Here I find myself, frayed with 28 hours of sleepless travel, in Shwedagon Paya, the largest stupa in the world, built around hair relics of the Buddha, 2000 years ago, still constantly growing as vistors buy tiny packets of gold leaf for 1000 kyats (about $1) to be added to the 100s of statues, dozens of small pagodas, historical bells and an incredible array of ornate images.
There are shrines for each day of the week, people making offerings for the one of the day of their birth, lighting incense and candles for wisdom, pouring water over the icons for purity and the hope for lives that are cool and smooth. Friday is guinea pig. Monday, my day is tiger. This dragon is, if I remember correctly, Wednesday.
Wandering sleepless, almost soul-less, but feeling incredible peace and calm as some kind of white-tipped swallows dart around at sunset, people kneel to worship, monks poke at mobile phones, and children hit loud long gongs. Hungry and asleep on my feet but experiencing right here, right now, as perfect.
The hotel room is at the top of a Chinese restaurant, at the back end of the hall on crowded street in Chinatown, windowless and absolutely Spartan, though boasting hot water, a new laminate floor and a generous sized bed that takes up most of the room. I have many friends who would have refused to cross the threshold of even the restaurant (Beth!), let alone consented to stay in the room, and my heart did sink a little. But it’s clean enough, and the cigarette smoke smell barely discernible, and I’m in Burma, by myself.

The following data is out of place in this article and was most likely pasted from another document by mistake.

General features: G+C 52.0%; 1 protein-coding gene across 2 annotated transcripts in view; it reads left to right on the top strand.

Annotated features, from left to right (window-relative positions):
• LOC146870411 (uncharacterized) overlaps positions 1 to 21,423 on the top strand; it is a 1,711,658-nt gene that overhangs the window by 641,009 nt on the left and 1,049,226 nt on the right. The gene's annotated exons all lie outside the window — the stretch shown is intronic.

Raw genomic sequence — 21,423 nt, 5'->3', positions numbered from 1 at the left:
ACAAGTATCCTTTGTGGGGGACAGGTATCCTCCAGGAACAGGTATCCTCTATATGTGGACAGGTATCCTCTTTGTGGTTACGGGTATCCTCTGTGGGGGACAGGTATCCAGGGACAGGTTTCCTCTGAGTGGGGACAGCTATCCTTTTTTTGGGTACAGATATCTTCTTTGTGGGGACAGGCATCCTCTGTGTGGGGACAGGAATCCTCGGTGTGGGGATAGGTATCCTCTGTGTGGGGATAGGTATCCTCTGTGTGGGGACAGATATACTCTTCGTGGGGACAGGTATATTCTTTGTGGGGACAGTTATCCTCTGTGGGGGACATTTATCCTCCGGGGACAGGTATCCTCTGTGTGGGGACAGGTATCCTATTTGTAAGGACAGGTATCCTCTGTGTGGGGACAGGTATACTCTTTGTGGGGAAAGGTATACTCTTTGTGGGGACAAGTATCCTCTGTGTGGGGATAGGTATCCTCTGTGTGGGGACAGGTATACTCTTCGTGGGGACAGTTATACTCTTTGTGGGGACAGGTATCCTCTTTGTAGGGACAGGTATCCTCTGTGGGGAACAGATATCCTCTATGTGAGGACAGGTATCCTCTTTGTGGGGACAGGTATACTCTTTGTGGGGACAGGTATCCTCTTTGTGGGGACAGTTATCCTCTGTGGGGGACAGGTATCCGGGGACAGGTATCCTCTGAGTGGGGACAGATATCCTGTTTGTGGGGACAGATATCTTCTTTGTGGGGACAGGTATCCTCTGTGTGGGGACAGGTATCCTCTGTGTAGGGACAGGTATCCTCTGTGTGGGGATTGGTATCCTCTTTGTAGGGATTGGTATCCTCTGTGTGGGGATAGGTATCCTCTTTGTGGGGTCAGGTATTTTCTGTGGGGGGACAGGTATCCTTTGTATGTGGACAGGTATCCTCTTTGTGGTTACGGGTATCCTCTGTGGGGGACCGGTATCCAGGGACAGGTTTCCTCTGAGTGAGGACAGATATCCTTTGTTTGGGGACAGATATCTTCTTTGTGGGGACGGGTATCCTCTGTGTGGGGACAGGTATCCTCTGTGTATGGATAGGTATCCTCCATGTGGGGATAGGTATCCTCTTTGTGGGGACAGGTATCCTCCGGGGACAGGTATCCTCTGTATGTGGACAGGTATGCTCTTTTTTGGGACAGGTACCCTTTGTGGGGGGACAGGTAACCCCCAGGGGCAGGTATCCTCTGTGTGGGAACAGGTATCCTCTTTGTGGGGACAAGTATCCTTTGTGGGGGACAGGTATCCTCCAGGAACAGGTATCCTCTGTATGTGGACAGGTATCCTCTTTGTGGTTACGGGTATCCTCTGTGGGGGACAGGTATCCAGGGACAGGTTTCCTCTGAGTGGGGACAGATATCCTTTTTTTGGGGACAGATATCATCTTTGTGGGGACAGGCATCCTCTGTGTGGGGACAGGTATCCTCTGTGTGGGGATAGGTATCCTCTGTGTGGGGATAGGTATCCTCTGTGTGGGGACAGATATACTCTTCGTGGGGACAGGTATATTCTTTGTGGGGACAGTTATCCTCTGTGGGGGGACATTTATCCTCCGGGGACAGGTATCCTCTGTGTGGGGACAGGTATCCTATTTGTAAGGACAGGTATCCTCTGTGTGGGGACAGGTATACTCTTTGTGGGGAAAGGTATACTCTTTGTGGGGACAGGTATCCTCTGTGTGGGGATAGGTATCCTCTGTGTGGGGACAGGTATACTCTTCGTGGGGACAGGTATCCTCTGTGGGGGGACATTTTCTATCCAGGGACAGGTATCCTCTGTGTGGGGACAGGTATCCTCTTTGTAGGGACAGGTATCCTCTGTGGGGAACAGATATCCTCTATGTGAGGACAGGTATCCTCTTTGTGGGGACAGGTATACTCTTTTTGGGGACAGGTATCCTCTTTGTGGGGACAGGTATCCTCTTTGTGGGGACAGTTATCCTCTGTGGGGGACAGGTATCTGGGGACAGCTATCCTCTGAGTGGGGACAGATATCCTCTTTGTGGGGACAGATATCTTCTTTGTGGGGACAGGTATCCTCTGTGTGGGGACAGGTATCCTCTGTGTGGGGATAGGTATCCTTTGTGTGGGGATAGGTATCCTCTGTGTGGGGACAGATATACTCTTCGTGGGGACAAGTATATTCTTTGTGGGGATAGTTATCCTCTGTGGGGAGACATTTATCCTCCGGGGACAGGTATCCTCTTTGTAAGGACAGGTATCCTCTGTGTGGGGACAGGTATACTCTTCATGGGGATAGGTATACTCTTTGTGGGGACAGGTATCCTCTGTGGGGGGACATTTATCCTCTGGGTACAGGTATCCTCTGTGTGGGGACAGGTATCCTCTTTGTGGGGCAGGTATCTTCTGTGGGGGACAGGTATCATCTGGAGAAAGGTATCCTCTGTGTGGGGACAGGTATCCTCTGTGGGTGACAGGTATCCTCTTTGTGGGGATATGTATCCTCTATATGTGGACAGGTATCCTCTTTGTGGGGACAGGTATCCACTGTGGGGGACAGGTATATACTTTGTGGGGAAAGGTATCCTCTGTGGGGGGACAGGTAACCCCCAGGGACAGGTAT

I ate catfish curry and rice and soup and mango and pickled tea leaves for $2 in a crowded open restaurant on the side of the street near the pagoda. The woman who is my guide for the first two days took the leftover catfish home in a baggie for her son.
I have the sudden insight that Myanmar might be a bit like Cuba, the colonial glory of Yangon crumbling after decades of trade isolation, people edging into connection with the rest of the world. Laundry and furniture and the scarecrow fill the balconies of apartment buildings that look like their outside walls could shift downward a few feet at any moment, like hills stripped of trees in flood season.
“There are 70,000 new cars in Myanmar in the past couple of years,” says my guide. I notice recent model hondas and toyotas, part of the bizarre Myanmar traffic system of right hand drive cars that drive on the right side of the road. She sounds proud, then adds “the traffic jams are terrible now.”
My reading has suggested that this is a time of glasnost-like change here, but I am still surprised to see a banner from the National League for Democracy strung openly across one of the apartment balconies, portraits of Aung San Suu Kyi and her father Aung San flanking the ends.
I have rickety, frayed wifi in my tiny hotel room when my jet lag wakes me at midnight, so I write. Posting photos will be more of a challenge.